Getting public health emergency paid sick leave for some Philly workers is long overdue
The bill, which passed Philly City Council on Sept. 10, was first introduced by Councilmember Kendra Brooks on May 1.
It’s been a long road for some of Philadelphia’s most vulnerable frontline workers amid COVID-19, but following City Council’s first Fall session, there might be a light at the end of the tunnel thanks to a new bill passage.
Councilmember Kendra Brooks introduced legislation back on May 1 that would provide two weeks of emergency paid sick leave to frontline workers in the city alongside co sponsors, councilmembers Helen Gym and Bobby Henon. It passed out of committee on June 22.
Some frontline workers have already been covered under the Families First Coronavirus Response Act, but the federal act only covers employees at some public and private employers that have fewer than 500 employees with some small businesses with fewer than 50 also getting exemptions.
The result was an estimated 3 million employees in Pennsylvania left out of coverage according to the Center for American Progress.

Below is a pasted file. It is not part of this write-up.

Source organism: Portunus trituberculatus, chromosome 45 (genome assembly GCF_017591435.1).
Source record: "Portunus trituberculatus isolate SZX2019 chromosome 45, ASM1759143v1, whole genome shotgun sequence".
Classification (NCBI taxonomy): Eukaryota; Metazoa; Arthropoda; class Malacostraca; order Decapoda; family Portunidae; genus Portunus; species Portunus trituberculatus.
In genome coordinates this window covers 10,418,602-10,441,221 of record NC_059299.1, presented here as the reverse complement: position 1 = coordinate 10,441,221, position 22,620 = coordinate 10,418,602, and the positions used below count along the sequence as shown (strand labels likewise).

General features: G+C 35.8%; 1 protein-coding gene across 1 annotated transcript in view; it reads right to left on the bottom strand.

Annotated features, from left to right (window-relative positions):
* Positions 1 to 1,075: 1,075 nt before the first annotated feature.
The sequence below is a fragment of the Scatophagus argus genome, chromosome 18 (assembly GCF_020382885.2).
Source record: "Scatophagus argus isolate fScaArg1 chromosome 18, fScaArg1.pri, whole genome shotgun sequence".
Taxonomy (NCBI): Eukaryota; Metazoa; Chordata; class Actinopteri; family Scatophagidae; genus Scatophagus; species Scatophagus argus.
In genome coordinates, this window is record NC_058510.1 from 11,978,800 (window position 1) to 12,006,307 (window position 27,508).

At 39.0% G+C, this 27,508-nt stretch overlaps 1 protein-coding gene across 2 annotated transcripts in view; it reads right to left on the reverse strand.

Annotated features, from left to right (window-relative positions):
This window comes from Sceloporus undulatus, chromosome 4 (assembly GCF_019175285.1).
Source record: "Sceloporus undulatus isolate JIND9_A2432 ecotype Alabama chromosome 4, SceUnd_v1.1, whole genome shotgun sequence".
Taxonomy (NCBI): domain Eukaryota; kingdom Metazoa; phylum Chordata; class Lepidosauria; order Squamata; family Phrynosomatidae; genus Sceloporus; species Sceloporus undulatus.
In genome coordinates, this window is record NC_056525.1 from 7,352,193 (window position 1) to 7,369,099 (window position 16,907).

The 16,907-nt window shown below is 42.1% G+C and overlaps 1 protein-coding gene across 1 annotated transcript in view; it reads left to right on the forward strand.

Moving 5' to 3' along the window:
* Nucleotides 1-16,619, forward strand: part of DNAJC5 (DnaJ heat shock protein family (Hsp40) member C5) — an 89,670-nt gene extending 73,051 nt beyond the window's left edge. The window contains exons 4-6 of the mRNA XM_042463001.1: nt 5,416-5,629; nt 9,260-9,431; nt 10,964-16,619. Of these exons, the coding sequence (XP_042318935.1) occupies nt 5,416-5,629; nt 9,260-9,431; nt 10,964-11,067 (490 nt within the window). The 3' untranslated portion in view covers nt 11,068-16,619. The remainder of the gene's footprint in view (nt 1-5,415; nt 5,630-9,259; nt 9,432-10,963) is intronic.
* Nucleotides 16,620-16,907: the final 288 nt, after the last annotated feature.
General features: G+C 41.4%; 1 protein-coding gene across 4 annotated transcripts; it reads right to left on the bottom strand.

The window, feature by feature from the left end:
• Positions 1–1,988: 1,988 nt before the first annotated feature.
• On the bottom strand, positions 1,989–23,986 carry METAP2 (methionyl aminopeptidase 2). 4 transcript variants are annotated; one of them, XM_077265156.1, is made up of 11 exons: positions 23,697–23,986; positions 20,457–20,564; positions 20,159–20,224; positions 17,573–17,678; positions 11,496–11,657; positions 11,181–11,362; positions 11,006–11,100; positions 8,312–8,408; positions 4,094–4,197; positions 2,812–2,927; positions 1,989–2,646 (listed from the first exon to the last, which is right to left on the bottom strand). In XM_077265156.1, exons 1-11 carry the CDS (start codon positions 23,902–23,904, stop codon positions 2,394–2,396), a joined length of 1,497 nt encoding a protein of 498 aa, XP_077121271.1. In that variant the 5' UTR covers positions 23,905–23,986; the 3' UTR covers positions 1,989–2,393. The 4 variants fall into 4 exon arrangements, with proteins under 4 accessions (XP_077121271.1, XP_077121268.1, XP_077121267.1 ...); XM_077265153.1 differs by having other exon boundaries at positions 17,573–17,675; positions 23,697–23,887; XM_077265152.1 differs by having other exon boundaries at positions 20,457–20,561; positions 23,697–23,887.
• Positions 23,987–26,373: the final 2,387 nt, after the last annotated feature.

Brooks’ bill targets those workers at companies with more than 500 employees, and domestic and gig workers. They too, will now have access to two weeks of public health emergency paid sick leave.
“Some of these people are now going on seven months without paid sick leave,” she said.
Those companies already providing the adequate paid sick leave will not be forced to provide an extra two weeks.
Brooks also drove home that as the city and state start to reopen, it’s even more important to have the proper protections for frontline workers.
“With restaurants, movie theaters, childcare facilities, and other businesses reopening, Public Health Emergency Leave is coming just in time for Philadelphia,” said Brooks. “It is paramount that we have strong worker protections in place if we are to continue reopening our economy safely.”
Before going up for a vote on Sept. 10, the bill first went through a long process of revision with the help of the city’s Office of Labor, many local unions and worker-led organizations.
“This was truly a collaborative process,” said Brooks.
That collaboration will continue over the next month as the Office of Labor works to clarify some of the language in the bill before it is implemented.
“When we protect our frontline workers, we protect Philadelphia,” said Brooks.